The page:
Vesere~ Personal

Hey hi hello   Jana. 17. Artist. Open learner. LGBT(*)QIPA+ friendly. Feminist. Finding her place in the left wing. Cat lover. Mixed race.
(Pronounced "vez-er-ay") Expect: quotes, social justice, fandom, lots of artistic creations and general awesomeness.

Always delighted to engage in meaningful discussion. Please do let me know if something I have reblogged is offensive to you, or you'd like to request a new #tw.
*Note: is my artsy/aesthetic blog which is mostly green and pink currently*


You’re Petting Your Cat All Wrong!

Jackson Galaxy  explains why everything can seem to be going fine and cuddly when your cat suddenly turns mean.

What he calls the “finger nose” actually works great for scratching too, if you go slow and are observant your cat will guide you to where they want skritches, for how long they want them, then where next, just like someone saying “Ohhh, up a little.  A bit  harder.” and will love you for it!

When people call my a cat whisperer they don’t realize I’m just aware of everything he mentioned. Really helpful for those people with “grumpy cats” who “attack a lot”…

(via theroguefeminist)

— 1 hour ago with 9999 notes
#cats  #video 

Ana Kras apartment by Brian Ferry


Ana Kras apartment by Brian Ferry

(via pricum)

— 4 hours ago with 605 notes

 manufactured landscapes 1 of 3


 manufactured landscapes 1 of 3

(via darksilenceinsuburbia)

— 6 hours ago with 124 notes



Temporary tattoos could make electronic telepathy and telekinesis possible

Temporary electronic tattoos could soon help people fly drones with only thought and talk seemingly telepathically without speech over smartphones, researchers say. Electrical engineer Todd Coleman at the University of California at San Diego is devising noninvasive means of controlling machines via the mind, techniques virtually everyone might be able to use.

Commanding machines using the brain is no longer the stuff of science fiction. In recent years, brain implants have enabled people to control robotics using only their minds, raising the prospect that one day patients could overcome disabilities using bionic limbs or mechanical exoskeletons.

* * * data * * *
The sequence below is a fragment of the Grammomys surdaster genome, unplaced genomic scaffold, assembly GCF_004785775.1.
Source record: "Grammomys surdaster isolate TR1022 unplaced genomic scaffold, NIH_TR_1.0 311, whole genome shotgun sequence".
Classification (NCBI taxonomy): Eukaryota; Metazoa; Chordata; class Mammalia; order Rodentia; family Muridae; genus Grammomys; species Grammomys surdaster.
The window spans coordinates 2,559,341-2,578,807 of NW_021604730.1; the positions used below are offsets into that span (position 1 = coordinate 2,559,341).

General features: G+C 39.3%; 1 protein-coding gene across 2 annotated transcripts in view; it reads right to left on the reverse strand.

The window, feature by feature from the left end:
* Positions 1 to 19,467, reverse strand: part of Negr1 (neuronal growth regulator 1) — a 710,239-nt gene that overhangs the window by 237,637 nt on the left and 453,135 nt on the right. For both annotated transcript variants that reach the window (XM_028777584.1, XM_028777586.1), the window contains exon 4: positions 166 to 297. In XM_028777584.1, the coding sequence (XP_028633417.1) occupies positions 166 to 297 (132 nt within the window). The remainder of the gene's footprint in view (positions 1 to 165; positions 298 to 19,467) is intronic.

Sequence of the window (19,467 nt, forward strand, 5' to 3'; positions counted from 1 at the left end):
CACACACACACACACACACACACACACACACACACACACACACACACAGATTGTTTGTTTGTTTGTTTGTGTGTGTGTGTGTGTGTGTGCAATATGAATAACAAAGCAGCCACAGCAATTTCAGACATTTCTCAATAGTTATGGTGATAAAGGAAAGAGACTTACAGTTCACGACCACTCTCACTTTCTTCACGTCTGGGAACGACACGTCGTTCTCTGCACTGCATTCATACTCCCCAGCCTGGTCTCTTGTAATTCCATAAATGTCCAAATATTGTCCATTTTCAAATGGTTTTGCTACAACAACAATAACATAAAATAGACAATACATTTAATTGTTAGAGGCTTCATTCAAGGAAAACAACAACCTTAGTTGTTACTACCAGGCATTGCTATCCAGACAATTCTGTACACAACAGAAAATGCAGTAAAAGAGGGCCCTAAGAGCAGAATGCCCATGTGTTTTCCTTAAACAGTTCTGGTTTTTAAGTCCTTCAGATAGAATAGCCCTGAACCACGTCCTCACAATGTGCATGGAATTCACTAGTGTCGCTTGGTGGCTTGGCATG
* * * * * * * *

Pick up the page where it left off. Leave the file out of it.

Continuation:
But brain implants are invasive technologies, probably of use only to people in medical need of them. Instead, Coleman and his team are developing wireless flexible electronics one can apply on the forehead just like temporary tattoos to read brain activity.

"We want something we can use in the coffee shop to have fun," Coleman says.

The devices are less than 100 microns thick, the average diameter of a human hair. They consist of circuitry embedded in a layer or rubbery polyester that allow them to stretch, bend and wrinkle. They are barely visible when placed on skin, making them easy to conceal from others.

The devices can detect electrical signals linked with brain waves, and incorporate solar cells for power and antennas that allow them to communicate wirelessly or receive energy. Other elements can be added as well, like thermal sensors to monitor skin temperature and light detectors to analyze blood oxygen levels.

Using the electronic tattoos, Coleman and his colleagues have found they can detect brain signals reflective of mental states, such as recognition of familiar images. One application they are now pursuing is monitoring premature babies to detect the onset of seizures that can lead to epilepsy or brain development problems. The devices are now being commercialized for use as consumer, digital health, medical device, and industrial and defense products by startup MC10 in Cambridge, Mass.


It’s beginning. The rapture. The mark of the beast.

(via daddyfuckedme)

— 19 hours ago with 12673 notes
#science  #technology  #innovation  #long post 

RHS Chelsea Flower show, Rebecca Louise Law, 2013.

RHS Chelsea Flower show, Rebecca Louise Law, 2013.

(Source: dreamswaste, via skeletonplants)

— 20 hours ago with 38524 notes